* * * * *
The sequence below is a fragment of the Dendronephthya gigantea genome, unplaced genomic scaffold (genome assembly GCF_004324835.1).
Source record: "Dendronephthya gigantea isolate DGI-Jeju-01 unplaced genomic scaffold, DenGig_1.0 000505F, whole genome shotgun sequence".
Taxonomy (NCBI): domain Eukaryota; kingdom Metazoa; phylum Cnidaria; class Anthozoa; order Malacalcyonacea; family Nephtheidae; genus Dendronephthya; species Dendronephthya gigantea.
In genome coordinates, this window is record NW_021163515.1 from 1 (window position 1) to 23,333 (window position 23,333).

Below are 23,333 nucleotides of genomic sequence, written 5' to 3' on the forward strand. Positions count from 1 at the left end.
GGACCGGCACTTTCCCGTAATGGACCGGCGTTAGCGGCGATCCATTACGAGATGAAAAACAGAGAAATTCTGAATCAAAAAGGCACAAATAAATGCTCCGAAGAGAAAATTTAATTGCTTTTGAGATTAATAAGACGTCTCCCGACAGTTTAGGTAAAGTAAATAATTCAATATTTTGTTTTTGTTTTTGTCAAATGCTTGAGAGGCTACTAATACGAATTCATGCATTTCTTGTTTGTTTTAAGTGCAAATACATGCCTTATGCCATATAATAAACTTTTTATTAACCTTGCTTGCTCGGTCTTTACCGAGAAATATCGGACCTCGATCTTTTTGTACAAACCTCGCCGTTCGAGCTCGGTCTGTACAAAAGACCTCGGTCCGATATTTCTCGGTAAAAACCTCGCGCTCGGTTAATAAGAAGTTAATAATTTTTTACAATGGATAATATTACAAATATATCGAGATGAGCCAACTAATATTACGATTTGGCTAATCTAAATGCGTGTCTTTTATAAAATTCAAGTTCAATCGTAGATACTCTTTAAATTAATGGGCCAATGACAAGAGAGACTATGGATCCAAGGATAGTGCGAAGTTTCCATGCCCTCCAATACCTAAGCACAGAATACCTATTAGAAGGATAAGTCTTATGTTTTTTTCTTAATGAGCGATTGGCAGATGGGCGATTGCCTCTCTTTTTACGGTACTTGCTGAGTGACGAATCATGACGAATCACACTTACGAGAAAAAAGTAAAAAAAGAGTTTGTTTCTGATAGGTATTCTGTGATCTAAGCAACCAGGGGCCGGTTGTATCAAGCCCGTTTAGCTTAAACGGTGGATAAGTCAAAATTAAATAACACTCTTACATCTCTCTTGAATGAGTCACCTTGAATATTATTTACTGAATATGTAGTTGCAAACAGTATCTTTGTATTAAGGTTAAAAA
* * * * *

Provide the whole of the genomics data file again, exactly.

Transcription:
The sequence below is a fragment of the Dendronephthya gigantea genome, unplaced genomic scaffold (genome assembly GCF_004324835.1).
Source record: "Dendronephthya gigantea isolate DGI-Jeju-01 unplaced genomic scaffold, DenGig_1.0 000505F, whole genome shotgun sequence".
Taxonomy (NCBI): domain Eukaryota; kingdom Metazoa; phylum Cnidaria; class Anthozoa; order Malacalcyonacea; family Nephtheidae; genus Dendronephthya; species Dendronephthya gigantea.
In genome coordinates, this window is record NW_021163515.1 from 1 (window position 1) to 23,333 (window position 23,333).

Below are 23,333 nucleotides of genomic sequence, written 5' to 3' on the forward strand. Positions count from 1 at the left end.
GGACCGGCACTTTCCCGTAATGGACCGGCGTTAGCGGCGATCCATTACGAGATGAAAAACAGAGAAATTCTGAATCAAAAAGGCACAAATAAATGCTCCGAAGAGAAAATTTAATTGCTTTTGAGATTAATAAGACGTCTCCCGACAGTTTAGGTAAAGTAAATAATTCAATATTTTGTTTTTGTTTTTGTCAAATGCTTGAGAGGCTACTAATACGAATTCATGCATTTCTTGTTTGTTTTAAGTGCAAATACATGCCTTATGCCATATAATAAACTTTTTATTAACCTTGCTTGCTCGGTCTTTACCGAGAAATATCGGACCTCGATCTTTTTGTACAAACCTCGCCGTTCGAGCTCGGTCTGTACAAAAGACCTCGGTCCGATATTTCTCGGTAAAAACCTCGCGCTCGGTTAATAAGAAGTTAATAATTTTTTACAATGGATAATATTACAAATATATCGAGATGAGCCAACTAATATTACGATTTGGCTAATCTAAATGCGTGTCTTTTATAAAATTCAAGTTCAATCGTAGATACTCTTTAAATTAATGGGCCAATGACAAGAGAGACTATGGATCCAAGGATAGTGCGAAGTTTCCATGCCCTCCAATACCTAAGCACAGAATACCTATTAGAAGGATAAGTCTTATGTTTTTTTCTTAATGAGCGATTGGCAGATGGGCGATTGCCTCTCTTTTTACGGTACTTGCTGAGTGACGAATCATGACGAATCACACTTACGAGAAAAAAGTAAAAAAAGAGTTTGTTTCTGATAGGTATTCTGTGATCTAAGCAACCAGGGGCCGGTTGTATCAAGCCCGTTTAGCTTAAACGGTGGATAAGTCAAAATTAAATAACACTCTTACATCTCTCTTGAATGAGTCACCTTGAATATTATTTACTGAATATGTAGTTGCAAACAGTATCTTTGTATTAAGGTTAAAAA